A Depressing Recession


We’re battling a recession and it’s getting depressing.

Analysts say our current economic situation cannot compare with the great depression. But MSN Money disagrees; and they’ve found ten reasons that prove otherwise. For example today anyone holding Greek bonds has a reason to be nervous. And our stock market rises and falls based on the news from Europe.

MSN says much like the great depression the causes and effects of today’s recession are global. When the treaty of Versailles ended World War I Germany was given a bill for reparations. And to pay back the victorious European countries they borrowed from U.S. banks then defaulted. Today if a Greek default can’t be prevented the problem could spread to Italy, then Spain and so on.

Another similarity can be seen in cities all across the country. As the occupy protesters like to point out the gap between the rich and the poor in America is widening. Analysts say the divide between the richest people in the country and the poorest now sits at depression levels. For more unfortunate similarities keep reading; as the saying goes, those who do not learn from history are bound to repeat it.

Hard times don't happen overnight
Let's not blame just 2008 and 1929 for our economic troubles now and then. It's easy to peg those years as the start of the Great Recession and the Great Depression, respectively, but the causes go back years, even decades.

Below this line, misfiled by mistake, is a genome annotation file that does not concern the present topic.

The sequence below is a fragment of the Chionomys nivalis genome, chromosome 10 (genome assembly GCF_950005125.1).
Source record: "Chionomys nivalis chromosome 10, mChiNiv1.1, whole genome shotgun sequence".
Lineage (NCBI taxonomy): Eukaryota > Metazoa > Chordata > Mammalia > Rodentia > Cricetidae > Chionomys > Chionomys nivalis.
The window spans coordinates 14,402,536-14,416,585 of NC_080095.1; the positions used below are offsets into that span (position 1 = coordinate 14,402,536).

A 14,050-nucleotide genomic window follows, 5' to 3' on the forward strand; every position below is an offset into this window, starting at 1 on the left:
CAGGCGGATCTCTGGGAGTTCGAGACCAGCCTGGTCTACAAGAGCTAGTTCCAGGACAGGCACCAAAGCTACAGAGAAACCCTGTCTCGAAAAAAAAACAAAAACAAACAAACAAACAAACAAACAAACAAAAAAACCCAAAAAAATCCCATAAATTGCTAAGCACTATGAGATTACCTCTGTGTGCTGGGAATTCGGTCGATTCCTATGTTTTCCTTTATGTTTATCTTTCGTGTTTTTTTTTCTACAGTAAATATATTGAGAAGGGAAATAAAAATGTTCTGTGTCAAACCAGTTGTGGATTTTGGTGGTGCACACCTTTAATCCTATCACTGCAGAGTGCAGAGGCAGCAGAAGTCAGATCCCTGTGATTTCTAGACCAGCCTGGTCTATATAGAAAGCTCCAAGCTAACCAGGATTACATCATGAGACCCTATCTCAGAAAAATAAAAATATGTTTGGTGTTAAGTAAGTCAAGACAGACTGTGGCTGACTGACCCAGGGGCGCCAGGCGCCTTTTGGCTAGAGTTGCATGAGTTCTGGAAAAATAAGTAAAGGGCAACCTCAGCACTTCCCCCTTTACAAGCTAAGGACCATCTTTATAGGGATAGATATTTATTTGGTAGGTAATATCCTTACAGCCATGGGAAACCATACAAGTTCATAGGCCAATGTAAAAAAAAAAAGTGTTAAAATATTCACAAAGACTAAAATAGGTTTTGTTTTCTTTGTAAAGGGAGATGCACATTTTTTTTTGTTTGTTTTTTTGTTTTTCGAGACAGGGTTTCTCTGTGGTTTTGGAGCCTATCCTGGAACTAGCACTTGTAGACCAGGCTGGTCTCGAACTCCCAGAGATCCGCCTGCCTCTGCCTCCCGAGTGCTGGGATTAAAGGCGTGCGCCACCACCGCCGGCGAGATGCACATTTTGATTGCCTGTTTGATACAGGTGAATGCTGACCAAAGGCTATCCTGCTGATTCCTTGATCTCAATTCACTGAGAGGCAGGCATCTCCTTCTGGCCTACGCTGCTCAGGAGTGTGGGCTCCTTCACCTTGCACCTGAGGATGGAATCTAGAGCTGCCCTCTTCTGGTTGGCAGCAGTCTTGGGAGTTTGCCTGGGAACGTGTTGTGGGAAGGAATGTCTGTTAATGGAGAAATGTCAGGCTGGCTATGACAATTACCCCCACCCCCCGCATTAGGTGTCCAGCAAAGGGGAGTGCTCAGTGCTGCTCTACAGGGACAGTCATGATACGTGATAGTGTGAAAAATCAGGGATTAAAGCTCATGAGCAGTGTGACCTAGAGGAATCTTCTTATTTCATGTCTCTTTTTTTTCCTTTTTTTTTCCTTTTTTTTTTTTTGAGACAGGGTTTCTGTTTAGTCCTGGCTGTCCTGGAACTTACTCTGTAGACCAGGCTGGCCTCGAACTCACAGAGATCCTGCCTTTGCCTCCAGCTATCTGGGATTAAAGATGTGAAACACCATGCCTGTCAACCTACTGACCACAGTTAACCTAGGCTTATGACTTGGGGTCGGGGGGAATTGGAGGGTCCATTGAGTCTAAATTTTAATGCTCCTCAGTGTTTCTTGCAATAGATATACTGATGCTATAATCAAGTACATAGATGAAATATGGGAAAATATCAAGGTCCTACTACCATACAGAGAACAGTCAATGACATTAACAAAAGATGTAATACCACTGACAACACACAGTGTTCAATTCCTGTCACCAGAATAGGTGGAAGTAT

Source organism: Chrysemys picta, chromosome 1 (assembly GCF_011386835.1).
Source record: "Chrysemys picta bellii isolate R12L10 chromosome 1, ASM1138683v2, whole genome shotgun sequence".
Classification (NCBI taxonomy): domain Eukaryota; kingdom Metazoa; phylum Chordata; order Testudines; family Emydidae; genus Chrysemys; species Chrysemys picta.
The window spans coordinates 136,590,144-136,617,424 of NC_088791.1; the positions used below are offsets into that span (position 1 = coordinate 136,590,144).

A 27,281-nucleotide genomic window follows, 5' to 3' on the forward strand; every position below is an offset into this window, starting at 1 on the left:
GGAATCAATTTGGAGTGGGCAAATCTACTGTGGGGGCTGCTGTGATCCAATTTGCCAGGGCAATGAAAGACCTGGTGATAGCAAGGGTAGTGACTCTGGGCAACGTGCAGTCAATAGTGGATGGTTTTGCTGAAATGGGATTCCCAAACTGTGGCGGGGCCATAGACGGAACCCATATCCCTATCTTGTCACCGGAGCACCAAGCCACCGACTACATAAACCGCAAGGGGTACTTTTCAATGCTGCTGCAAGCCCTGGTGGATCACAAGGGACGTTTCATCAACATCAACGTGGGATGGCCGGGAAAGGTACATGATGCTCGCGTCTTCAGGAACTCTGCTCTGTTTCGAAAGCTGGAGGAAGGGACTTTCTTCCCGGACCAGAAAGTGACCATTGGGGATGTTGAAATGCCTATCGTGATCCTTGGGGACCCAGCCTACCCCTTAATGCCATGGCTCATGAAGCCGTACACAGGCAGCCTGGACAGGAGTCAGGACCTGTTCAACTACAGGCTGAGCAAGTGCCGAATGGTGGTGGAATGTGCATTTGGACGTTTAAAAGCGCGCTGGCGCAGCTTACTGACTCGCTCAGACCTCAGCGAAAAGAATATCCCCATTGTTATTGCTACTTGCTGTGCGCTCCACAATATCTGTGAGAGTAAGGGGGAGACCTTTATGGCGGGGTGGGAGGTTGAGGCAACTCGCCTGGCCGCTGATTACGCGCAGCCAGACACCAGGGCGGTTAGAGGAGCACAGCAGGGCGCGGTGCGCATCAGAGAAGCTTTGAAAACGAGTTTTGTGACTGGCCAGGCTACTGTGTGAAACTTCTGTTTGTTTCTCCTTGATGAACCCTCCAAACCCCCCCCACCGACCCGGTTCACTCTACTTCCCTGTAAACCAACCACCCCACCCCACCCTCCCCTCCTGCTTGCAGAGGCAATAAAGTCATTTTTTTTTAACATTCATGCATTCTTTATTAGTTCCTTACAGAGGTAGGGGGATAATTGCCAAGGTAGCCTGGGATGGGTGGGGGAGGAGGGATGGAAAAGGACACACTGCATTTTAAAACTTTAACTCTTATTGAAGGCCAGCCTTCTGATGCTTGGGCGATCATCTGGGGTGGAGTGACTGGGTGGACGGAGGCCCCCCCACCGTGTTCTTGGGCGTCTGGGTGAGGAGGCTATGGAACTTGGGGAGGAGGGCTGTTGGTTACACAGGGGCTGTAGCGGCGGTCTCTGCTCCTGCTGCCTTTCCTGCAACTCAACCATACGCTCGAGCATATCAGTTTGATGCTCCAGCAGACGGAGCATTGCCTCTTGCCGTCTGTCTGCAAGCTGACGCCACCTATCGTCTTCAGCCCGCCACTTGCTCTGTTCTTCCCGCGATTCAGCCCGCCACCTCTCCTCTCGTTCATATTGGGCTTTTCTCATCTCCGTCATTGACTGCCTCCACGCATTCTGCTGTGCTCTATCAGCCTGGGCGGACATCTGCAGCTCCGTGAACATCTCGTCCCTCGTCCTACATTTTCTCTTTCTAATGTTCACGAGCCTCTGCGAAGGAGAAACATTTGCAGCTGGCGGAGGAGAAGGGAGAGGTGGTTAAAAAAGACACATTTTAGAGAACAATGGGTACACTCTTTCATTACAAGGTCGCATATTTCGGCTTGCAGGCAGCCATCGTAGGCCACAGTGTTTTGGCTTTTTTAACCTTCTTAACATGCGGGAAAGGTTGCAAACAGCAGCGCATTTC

An analysis of the Great Recession could start with the 1980s, when Asian countries benefiting from cheaper labor jumped into the world economy and became major exporters. Another factor was legislation passed during the Clinton administration that ended the split between commercial banks and investment banking and brokerages.
Oct. 29, 1929, has served for years as the starting point of the Depression, but the day of the nation's biggest stock market crash was preceded by "a decade of stagnation in agriculture, flattening sales in the automobile and housing markets . . . and the woes of the anarchic banking system," according to the 1999 book "Freedom From Fear: The American People in Depression and War, 1929-1945."

The causes and effects are global
The Treaty of Versailles that ended World War I sent Germany a $33 billion bill for reparations to the victorious European nations. To pay them, Germany borrowed from U.S. banks. France and Britain used the reparations money from Germany to pay back loans to the U.S. government made during the war.
This vicious circle flew apart in 1931 when panic hit Austria, then Germany, then neighboring countries. The German and Austrian debt held by U.S. banks was rendered worthless, depositors rushed to withdraw their money from banks, and a weak two-year recovery was swamped in bank failures and currency gyrations dancing to the gold standard that still connected many nations.
Today, the gold standard is gone, but the connections are not. Anyone in the world holding Greek bonds right now has to be nervous. If those European nations using the euro, or some financial institutions, don't step in to prevent a Greek default, then the next ashen-faced investors might be holding Italian government bonds, then Spanish, and on and on it could go.

Living on credit brought us down
We can't blame it all on foreign sources. But we can start there.